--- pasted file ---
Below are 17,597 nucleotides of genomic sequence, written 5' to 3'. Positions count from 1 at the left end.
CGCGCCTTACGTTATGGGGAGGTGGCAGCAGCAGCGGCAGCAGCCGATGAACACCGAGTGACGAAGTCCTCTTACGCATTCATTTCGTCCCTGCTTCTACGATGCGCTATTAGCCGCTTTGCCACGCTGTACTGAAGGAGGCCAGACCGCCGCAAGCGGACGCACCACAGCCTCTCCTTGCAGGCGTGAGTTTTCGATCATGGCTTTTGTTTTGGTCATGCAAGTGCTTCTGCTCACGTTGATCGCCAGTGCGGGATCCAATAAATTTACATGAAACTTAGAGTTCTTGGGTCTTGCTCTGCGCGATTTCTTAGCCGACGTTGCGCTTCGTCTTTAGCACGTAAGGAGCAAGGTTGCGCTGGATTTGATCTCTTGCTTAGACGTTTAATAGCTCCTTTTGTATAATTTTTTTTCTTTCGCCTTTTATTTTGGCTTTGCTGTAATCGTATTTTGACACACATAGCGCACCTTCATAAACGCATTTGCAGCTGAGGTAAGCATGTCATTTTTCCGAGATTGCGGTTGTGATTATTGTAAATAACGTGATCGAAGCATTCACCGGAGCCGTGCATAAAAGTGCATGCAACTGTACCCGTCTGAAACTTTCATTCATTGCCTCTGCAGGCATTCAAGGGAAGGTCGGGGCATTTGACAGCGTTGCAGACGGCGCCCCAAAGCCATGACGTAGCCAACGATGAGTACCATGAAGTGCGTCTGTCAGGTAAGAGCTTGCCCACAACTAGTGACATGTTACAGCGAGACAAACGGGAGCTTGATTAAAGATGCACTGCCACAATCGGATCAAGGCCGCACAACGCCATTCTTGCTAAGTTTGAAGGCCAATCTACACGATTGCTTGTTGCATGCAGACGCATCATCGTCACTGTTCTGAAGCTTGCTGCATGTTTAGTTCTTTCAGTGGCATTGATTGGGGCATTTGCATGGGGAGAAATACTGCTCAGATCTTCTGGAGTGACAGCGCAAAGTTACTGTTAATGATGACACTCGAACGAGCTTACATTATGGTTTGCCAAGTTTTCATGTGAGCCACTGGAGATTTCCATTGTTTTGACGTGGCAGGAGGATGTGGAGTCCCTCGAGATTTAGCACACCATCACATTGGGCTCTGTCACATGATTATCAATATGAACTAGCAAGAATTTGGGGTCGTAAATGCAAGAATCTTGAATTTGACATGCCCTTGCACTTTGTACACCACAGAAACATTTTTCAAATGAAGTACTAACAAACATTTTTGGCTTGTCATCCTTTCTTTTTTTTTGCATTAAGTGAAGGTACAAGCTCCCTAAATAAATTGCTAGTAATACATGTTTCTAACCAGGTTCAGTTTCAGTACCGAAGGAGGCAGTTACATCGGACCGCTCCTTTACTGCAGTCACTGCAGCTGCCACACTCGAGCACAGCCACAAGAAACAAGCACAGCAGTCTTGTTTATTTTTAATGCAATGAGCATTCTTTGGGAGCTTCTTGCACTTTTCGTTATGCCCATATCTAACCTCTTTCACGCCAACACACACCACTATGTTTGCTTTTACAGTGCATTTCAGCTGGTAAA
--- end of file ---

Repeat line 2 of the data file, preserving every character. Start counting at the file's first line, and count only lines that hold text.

CGCGCCTTACGTTATGGGGAGGTGGCAGCAGCAGCGGCAGCAGCCGATGAACACCGAGTGACGAAGTCCTCTTACGCATTCATTTCGTCCCTGCTTCTACGATGCGCTATTAGCCGCTTTGCCACGCTGTACTGAAGGAGGCCAGACCGCCGCAAGCGGACGCACCACAGCCTCTCCTTGCAGGCGTGAGTTTTCGATCATGGCTTTTGTTTTGGTCATGCAAGTGCTTCTGCTCACGTTGATCGCCAGTGCGGGATCCAATAAATTTACATGAAACTTAGAGTTCTTGGGTCTTGCTCTGCGCGATTTCTTAGCCGACGTTGCGCTTCGTCTTTAGCACGTAAGGAGCAAGGTTGCGCTGGATTTGATCTCTTGCTTAGACGTTTAATAGCTCCTTTTGTATAATTTTTTTTCTTTCGCCTTTTATTTTGGCTTTGCTGTAATCGTATTTTGACACACATAGCGCACCTTCATAAACGCATTTGCAGCTGAGGTAAGCATGTCATTTTTCCGAGATTGCGGTTGTGATTATTGTAAATAACGTGATCGAAGCATTCACCGGAGCCGTGCATAAAAGTGCATGCAACTGTACCCGTCTGAAACTTTCATTCATTGCCTCTGCAGGCATTCAAGGGAAGGTCGGGGCATTTGACAGCGTTGCAGACGGCGCCCCAAAGCCATGACGTAGCCAACGATGAGTACCATGAAGTGCGTCTGTCAGGTAAGAGCTTGCCCACAACTAGTGACATGTTACAGCGAGACAAACGGGAGCTTGATTAAAGATGCACTGCCACAATCGGATCAAGGCCGCACAACGCCATTCTTGCTAAGTTTGAAGGCCAATCTACACGATTGCTTGTTGCATGCAGACGCATCATCGTCACTGTTCTGAAGCTTGCTGCATGTTTAGTTCTTTCAGTGGCATTGATTGGGGCATTTGCATGGGGAGAAATACTGCTCAGATCTTCTGGAGTGACAGCGCAAAGTTACTGTTAATGATGACACTCGAACGAGCTTACATTATGGTTTGCCAAGTTTTCATGTGAGCCACTGGAGATTTCCATTGTTTTGACGTGGCAGGAGGATGTGGAGTCCCTCGAGATTTAGCACACCATCACATTGGGCTCTGTCACATGATTATCAATATGAACTAGCAAGAATTTGGGGTCGTAAATGCAAGAATCTTGAATTTGACATGCCCTTGCACTTTGTACACCACAGAAACATTTTTCAAATGAAGTACTAACAAACATTTTTGGCTTGTCATCCTTTCTTTTTTTTTGCATTAAGTGAAGGTACAAGCTCCCTAAATAAATTGCTAGTAATACATGTTTCTAACCAGGTTCAGTTTCAGTACCGAAGGAGGCAGTTACATCGGACCGCTCCTTTACTGCAGTCACTGCAGCTGCCACACTCGAGCACAGCCACAAGAAACAAGCACAGCAGTCTTGTTTATTTTTAATGCAATGAGCATTCTTTGGGAGCTTCTTGCACTTTTCGTTATGCCCATATCTAACCTCTTTCACGCCAACACACACCACTATGTTTGCTTTTACAGTGCATTTCAGCTGGTAAA